India is also home to a large and diverse population that has added to its vibrant character since ages. There are about 3,000 communities in India. So wide and complex is the mix of the Indian population that two-thirds of her communities are found in the geographical boundaries of each of her states. They are a mingling of the Caucasoid, the Negrito, the Proto-Austroloids, the Mongoloid and the Mediterranean races. The tribals constitute eight percent of the total population of India.
Based on their physical type and language, we can easily divide Indian people into four broad classes. First, a majority of high class Hindus, who live in North India and whose language is derived from Sanskrit. Secondly, those who live in that part of India that is south of the Vindhyas and whose languages - Tamil, Telugu, Kannada and Malayalam - are entirely different from Sanskrit. These are known by the generic name of “Dravidians”. Thirdly, primitive tribes living in hills and jungles of India, who as mentioned above constitute eight percent of the total population in India. The Kols,Bhils and Mundas belong to this class. Fourthly, there are a people with strong Mongolian features inhabiting within India the slopes of the Himalayas and the northeastern states.
To add all this, India is perhaps the only place in the world where twenty religious streams flow together. If that sounds clich├ęd, here is a surprising piece of information. About 500 communities of India say they follow two religions at the same time! India has a population of over 1 billion people, the majority of whom are Hindus.
No wonder then that India is today known all over the world as the “Land of several Religions”. Ancient India witnessed the birth of Hinduism, Jainism and Buddhism; but all these cultures and religions intermingled and acted and reacted upon one another in such a manner that though people speak different languages, practice different religions, and observe different social customs, they follow certain common styles of life throughout the country. India therefore shows a deep underlying unity inspite of its great diversities.
The term Hinduism has emanated from the name given to the people who lived on the banks of the river Sindhu or Indus as it was denominated by the foreign invaders who came from the North West into India many, many centuries ago.
However, Hinduism is not really a religion, it is a philosophy and a way of life that has evolved over the millennia in the Indian subcontinent. Although there are many texts from the Vedic times, which enunciate the basic truths and lay down certain doctrines, Hinduism is not a doctrinaire religion but a catholic one with tolerance as its corner stone. Hence, the myriads of people of different racial, linguistic and religious faiths who have come in from the east and from the west, through the mountain passes and along the sea coast, bringing with them their own ideology their customs and their languages into India, have continued to live their lives according to their own traditions.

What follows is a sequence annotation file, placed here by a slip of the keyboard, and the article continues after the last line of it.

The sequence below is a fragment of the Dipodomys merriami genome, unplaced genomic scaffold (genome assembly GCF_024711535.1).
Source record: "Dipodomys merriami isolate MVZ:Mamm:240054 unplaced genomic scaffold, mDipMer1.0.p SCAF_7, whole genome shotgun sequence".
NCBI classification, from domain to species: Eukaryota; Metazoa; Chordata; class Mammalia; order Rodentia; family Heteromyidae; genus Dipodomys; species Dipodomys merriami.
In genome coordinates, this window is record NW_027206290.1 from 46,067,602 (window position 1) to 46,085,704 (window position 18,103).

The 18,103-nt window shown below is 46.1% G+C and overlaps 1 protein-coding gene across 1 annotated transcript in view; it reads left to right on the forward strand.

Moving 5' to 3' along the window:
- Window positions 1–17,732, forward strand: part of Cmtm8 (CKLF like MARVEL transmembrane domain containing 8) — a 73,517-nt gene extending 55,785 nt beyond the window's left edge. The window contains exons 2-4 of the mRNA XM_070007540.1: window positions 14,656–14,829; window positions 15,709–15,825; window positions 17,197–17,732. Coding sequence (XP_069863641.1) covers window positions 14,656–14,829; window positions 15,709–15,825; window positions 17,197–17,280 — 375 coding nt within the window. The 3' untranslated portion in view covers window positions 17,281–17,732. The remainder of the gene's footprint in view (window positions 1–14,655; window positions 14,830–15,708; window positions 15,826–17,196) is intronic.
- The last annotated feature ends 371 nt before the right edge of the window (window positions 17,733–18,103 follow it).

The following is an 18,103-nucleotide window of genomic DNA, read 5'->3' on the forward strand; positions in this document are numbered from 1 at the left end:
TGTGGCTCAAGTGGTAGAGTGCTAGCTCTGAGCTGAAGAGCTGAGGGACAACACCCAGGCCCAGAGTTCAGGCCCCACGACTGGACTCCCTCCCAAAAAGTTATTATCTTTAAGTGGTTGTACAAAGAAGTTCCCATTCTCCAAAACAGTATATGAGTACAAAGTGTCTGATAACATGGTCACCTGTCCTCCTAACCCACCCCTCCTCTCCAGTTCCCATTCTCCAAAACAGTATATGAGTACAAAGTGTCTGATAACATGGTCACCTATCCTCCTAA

Set apart from the rest of Asia by the supreme continental wall of the Himalayas, the Indian subcontinent touches three large bodies of water and is immediately recognizable on any world map. It is the huge, terrestrial beak between Africa and Indonesia. This thick, roughly triangular peninsula defines the Bay of Bengal to the east, the Arabian sea to the west, and the India Ocean to the south.
India's puzzleboard of 26 states holds virtually every kind of landscape imaginable. An abundance of mountain ranges and national parks provide ample opportunity for eco-tourism and trekking, and its sheer size promises something for everyone. From its northernmost point on the Chinese border, India extends a good 2000 miles (3200 km) to its southern tip, where the island nation of Sri Lanka seems to be squeezed out of India like a great tear, the synapse forming the Gulf of Mannar. India's northern border is dominated mostly by Nepal and the Himalayas, the world's highest mountain chain. Following the sweeping mountains to the northeast, its borders narrow to a small channel that passes between Nepal, Tibet, Bangladesh, and Bhutan, then spreads out again to meet Burma in area called the "eastern triangle." Apart from the Arabian sea, its western border is defined exclusively by Pakistan.